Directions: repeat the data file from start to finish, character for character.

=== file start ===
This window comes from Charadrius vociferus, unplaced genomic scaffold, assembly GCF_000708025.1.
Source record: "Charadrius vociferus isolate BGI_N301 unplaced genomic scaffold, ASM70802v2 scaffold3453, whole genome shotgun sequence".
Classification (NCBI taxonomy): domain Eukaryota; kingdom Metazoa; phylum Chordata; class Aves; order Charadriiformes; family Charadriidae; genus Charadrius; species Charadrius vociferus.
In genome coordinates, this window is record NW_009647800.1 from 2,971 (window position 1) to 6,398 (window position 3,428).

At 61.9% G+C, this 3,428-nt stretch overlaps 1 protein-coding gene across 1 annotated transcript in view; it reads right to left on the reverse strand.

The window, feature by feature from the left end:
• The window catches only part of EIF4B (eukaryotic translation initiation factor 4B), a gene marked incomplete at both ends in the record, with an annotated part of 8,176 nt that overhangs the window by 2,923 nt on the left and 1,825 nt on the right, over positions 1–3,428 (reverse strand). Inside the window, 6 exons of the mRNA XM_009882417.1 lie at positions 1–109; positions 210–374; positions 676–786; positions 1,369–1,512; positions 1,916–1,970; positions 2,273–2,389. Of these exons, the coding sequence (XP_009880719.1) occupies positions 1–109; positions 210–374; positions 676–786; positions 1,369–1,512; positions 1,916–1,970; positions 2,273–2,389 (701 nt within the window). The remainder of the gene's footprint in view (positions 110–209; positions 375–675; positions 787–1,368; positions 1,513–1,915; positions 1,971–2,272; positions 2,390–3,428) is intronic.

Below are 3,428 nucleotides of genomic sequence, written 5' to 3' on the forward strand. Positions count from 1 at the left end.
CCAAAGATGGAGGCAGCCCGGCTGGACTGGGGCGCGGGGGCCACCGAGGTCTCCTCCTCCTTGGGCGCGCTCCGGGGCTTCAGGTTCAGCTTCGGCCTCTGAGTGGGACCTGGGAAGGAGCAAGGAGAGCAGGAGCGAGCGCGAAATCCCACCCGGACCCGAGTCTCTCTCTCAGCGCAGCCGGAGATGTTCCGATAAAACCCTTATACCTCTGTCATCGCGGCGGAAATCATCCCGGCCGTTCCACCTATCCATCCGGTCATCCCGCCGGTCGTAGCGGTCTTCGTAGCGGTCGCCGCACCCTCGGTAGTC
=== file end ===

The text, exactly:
This window comes from Charadrius vociferus, unplaced genomic scaffold, assembly GCF_000708025.1.
Source record: "Charadrius vociferus isolate BGI_N301 unplaced genomic scaffold, ASM70802v2 scaffold3453, whole genome shotgun sequence".
Classification (NCBI taxonomy): domain Eukaryota; kingdom Metazoa; phylum Chordata; class Aves; order Charadriiformes; family Charadriidae; genus Charadrius; species Charadrius vociferus.
In genome coordinates, this window is record NW_009647800.1 from 2,971 (window position 1) to 6,398 (window position 3,428).

At 61.9% G+C, this 3,428-nt stretch overlaps 1 protein-coding gene across 1 annotated transcript in view; it reads right to left on the reverse strand.

The window, feature by feature from the left end:
• The window catches only part of EIF4B (eukaryotic translation initiation factor 4B), a gene marked incomplete at both ends in the record, with an annotated part of 8,176 nt that overhangs the window by 2,923 nt on the left and 1,825 nt on the right, over positions 1–3,428 (reverse strand). Inside the window, 6 exons of the mRNA XM_009882417.1 lie at positions 1–109; positions 210–374; positions 676–786; positions 1,369–1,512; positions 1,916–1,970; positions 2,273–2,389. Of these exons, the coding sequence (XP_009880719.1) occupies positions 1–109; positions 210–374; positions 676–786; positions 1,369–1,512; positions 1,916–1,970; positions 2,273–2,389 (701 nt within the window). The remainder of the gene's footprint in view (positions 110–209; positions 375–675; positions 787–1,368; positions 1,513–1,915; positions 1,971–2,272; positions 2,390–3,428) is intronic.

Below are 3,428 nucleotides of genomic sequence, written 5' to 3' on the forward strand. Positions count from 1 at the left end.
CCAAAGATGGAGGCAGCCCGGCTGGACTGGGGCGCGGGGGCCACCGAGGTCTCCTCCTCCTTGGGCGCGCTCCGGGGCTTCAGGTTCAGCTTCGGCCTCTGAGTGGGACCTGGGAAGGAGCAAGGAGAGCAGGAGCGAGCGCGAAATCCCACCCGGACCCGAGTCTCTCTCTCAGCGCAGCCGGAGATGTTCCGATAAAACCCTTATACCTCTGTCATCGCGGCGGAAATCATCCCGGCCGTTCCACCTATCCATCCGGTCATCCCGCCGGTCGTAGCGGTCTTCGTAGCGGTCGCCGCACCCTCGGTAGTC